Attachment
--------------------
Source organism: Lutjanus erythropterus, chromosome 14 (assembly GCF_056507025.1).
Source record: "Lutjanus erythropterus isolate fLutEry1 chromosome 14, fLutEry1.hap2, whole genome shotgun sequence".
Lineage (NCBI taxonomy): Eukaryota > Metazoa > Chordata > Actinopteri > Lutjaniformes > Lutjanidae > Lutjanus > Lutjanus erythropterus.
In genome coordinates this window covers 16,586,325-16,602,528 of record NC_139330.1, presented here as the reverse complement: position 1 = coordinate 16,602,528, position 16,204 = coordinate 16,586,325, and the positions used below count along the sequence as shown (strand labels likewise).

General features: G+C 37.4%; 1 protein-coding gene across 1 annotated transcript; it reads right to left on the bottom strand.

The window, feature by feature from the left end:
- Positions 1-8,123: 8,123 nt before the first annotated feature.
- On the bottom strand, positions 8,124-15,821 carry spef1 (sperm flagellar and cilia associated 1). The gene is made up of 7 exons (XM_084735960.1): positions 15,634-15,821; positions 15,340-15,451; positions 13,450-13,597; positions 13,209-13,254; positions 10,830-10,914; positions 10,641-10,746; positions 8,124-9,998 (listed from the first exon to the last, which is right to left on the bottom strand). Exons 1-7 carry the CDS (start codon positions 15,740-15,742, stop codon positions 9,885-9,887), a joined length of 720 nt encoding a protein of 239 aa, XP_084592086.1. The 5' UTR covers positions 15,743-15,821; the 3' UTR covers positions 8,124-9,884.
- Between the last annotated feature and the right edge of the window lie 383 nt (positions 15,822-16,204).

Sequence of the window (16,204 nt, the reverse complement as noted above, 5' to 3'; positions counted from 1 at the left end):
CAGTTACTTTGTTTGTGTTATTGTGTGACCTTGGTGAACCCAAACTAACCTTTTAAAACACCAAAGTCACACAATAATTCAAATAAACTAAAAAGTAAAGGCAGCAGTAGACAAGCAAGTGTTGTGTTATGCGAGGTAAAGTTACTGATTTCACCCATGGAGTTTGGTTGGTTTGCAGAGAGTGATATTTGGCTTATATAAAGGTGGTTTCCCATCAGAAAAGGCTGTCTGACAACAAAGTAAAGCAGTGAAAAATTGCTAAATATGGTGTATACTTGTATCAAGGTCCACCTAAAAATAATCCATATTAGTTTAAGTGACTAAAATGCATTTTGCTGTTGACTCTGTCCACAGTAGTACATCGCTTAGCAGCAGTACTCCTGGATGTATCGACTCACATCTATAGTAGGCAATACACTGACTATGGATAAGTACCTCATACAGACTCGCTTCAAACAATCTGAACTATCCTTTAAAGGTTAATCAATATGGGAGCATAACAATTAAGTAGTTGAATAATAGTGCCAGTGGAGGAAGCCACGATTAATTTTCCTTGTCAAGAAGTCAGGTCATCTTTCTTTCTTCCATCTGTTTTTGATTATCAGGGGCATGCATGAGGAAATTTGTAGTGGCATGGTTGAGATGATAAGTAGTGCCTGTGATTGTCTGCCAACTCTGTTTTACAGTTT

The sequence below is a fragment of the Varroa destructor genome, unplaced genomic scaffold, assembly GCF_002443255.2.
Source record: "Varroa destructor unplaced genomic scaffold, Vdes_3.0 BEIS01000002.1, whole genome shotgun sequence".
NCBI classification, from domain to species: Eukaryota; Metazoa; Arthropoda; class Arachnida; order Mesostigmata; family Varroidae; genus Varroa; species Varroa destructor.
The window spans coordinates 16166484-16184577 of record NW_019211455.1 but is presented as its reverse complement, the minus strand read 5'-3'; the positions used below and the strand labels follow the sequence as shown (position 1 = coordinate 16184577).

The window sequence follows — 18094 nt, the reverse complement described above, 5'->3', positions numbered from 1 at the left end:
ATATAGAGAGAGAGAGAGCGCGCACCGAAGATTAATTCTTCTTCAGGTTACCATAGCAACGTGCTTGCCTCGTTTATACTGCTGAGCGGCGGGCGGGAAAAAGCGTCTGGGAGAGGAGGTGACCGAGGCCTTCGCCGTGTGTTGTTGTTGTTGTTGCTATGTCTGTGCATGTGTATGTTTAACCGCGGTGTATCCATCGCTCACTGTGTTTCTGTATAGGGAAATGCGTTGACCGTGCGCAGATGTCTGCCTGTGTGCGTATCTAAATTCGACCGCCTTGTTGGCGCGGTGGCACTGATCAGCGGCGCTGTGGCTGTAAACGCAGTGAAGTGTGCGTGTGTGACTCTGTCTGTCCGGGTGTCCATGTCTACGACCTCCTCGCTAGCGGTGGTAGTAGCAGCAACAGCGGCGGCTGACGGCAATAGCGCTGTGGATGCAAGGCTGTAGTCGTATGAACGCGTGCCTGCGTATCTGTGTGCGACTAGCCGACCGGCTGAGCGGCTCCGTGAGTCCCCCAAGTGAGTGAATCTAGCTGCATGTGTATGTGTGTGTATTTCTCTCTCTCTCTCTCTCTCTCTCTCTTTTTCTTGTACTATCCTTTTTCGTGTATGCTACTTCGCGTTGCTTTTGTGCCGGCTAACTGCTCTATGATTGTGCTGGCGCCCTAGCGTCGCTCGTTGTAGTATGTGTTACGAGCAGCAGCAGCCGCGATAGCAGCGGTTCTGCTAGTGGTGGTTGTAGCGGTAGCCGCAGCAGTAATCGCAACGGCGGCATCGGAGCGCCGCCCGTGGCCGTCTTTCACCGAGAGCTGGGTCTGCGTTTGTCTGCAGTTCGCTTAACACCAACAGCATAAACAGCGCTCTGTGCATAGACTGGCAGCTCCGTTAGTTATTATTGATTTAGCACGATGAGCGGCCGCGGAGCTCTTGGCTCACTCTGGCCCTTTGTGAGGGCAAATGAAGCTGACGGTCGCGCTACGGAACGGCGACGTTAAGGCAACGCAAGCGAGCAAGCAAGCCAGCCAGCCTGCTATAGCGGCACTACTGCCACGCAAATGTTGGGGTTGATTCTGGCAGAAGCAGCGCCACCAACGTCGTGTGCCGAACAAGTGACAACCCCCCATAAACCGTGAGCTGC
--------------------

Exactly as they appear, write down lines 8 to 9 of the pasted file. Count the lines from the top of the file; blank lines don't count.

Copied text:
- On the bottom strand, positions 8,124-15,821 carry spef1 (sperm flagellar and cilia associated 1). The gene is made up of 7 exons (XM_084735960.1): positions 15,634-15,821; positions 15,340-15,451; positions 13,450-13,597; positions 13,209-13,254; positions 10,830-10,914; positions 10,641-10,746; positions 8,124-9,998 (listed from the first exon to the last, which is right to left on the bottom strand). Exons 1-7 carry the CDS (start codon positions 15,740-15,742, stop codon positions 9,885-9,887), a joined length of 720 nt encoding a protein of 239 aa, XP_084592086.1. The 5' UTR covers positions 15,743-15,821; the 3' UTR covers positions 8,124-9,884.
- Between the last annotated feature and the right edge of the window lie 383 nt (positions 15,822-16,204).